The Yukpa chief Sabino Romero should be remembered as having staged a 21st century Indian uprising. Having been chased from their ancestral lands in western Venezuela during the last century, the Yukpas under his leadership managed to recuperate a great part of that territory, taking it back from powerful ranchers. Sabino did this with a scrappy group of followers and (to the lasting shame of many of us) with little outside support, including scant support from the revolutionary government that he consistently identified with.
Eventually this led to the inevitable happening: the chief's being gunned down by a hit-man in the service of local ranchers. In spite of the complicity of the region's police forces, the ranchers took a long time to achieve their goal: in 2006 they sponsored several assassination attempts, all of them unsuccessful; in 2008 they arrived at his family house but only succeeded in beating up his 97-year-old father, who died two weeks later; in 2012 three of his fellow Yukpa leaders were killed by the ranchers' men; on March 3 of 2013 two days before Chávez's death– a news piece that when it came helped to cover up the story – they fatally shot him.
Much of this is documented in a very good, if low-budget film that Carlos Azpúrua has recently completed. The film is critical in an intelligent way. That is, it shows rather than says what happened, letting people, including the ranchers, speak for themselves. This hands-off approach makes Sabino Vive: las últimas fronteras all the more forceful, since the facts are all there and the conclusions unavoidable, including that the government was complicitous in his death, if only through inaction.
Many people, even those whose perspective is not slanted by interest in the Yukpa's lands – which are of great strategic and economic value – have a difficult time seeing this issue clearly. Some blame the Yukpa for the attitudes assumed by a few anarchist hotheads who support them. But are they really responsible for all of their supporters? Some say that the Yukpa are inveterate cattle rustlers. But do these indigenous people not have a right (like the wood-gatherers that the young Marx defended on the basis of their “customary rights”) to cull from lands that were originally theirs?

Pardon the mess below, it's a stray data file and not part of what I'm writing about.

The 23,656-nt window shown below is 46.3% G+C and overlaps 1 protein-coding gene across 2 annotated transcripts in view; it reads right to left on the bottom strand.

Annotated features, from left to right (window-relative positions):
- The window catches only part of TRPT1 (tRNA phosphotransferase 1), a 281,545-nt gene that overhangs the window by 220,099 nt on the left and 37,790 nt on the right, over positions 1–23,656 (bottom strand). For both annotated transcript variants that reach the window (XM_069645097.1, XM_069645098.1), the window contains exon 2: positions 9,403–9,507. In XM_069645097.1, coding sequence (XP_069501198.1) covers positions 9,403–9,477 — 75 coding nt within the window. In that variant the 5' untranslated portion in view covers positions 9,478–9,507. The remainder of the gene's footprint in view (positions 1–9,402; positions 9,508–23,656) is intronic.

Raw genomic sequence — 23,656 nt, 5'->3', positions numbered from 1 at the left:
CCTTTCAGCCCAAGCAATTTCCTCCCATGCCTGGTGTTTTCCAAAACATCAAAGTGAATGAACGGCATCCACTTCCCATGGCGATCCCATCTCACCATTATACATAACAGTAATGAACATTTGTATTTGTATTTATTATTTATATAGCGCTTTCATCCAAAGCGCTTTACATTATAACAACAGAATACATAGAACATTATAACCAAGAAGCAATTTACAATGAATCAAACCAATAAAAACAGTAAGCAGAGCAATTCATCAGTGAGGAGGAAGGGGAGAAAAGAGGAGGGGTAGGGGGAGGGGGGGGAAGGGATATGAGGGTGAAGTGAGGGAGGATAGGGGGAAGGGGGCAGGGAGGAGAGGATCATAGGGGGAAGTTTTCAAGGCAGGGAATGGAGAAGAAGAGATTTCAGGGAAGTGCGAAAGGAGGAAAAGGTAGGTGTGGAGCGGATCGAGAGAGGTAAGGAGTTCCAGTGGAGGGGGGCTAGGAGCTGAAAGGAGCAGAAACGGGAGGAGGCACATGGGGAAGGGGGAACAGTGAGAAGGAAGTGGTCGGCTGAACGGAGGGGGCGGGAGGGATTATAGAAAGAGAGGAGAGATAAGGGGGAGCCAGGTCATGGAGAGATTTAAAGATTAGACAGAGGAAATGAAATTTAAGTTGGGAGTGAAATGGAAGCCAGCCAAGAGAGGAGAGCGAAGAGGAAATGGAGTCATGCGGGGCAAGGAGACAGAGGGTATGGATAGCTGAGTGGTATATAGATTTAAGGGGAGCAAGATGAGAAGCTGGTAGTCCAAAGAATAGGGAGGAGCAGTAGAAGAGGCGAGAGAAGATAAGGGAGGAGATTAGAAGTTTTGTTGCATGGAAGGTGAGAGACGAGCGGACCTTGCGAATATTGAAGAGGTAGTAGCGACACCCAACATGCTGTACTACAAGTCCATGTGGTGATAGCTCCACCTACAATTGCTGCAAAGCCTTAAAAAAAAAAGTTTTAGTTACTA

One thing that Azpúrua's film shows is that indigenous cultures are not frozen in time but are often flexible and even dynamic. Far from being passive, Sabino understood the revolutionary goals that Chávez proposed – perhaps better than Chávez himself did on a few important points – and he made them his own with words and actions. Along with his feathered headdress that said “REVOLUCIÓN,” the Yukpa chief typically donned a tricolor sash and Chavist T-shirts. In fact, it makes sense that an indigenous society – a society that does not see the world only in terms of market-values – would have greater clarity about the use-values that a socialist revolution proposes to recover and promote. Such use-values include human dignity, the national “patria,” and the land-as-a-home-and-not-merely-as-a-resource. Sabino consistently (and irritatingly for some) kept his eyes on all of these objectives.
Perhaps the biggest lesson that this film has for us in Venezuela today – apart from the priority of restoring the Yukpa's lands and rights and punishing the intellectual and material authors of Sabino's murder (who mysteriously seem to have had their sentences shortened) – is the importance of keeping one's eyes on the prize and insisting on it. A labyrinth of sophisticated tactics is sometimes necessary in a process of socialist transition, but it can serve just as well for confusing oneself and one's followers, if one does not maintain a certain simplicity and directness. Here the example of Sabino and other indigenous leaders is marvelous; in the initial shots of Azpúrua's film the Yukpa chief says very clearly that the problem is capitalists (he uses that word): by contrast, our governors today almost never identify this as the problem without immediately qualifying and confusing the issue.
Chris Gilbert is professor of political science at the Universidad Bolivariana de Venezuela.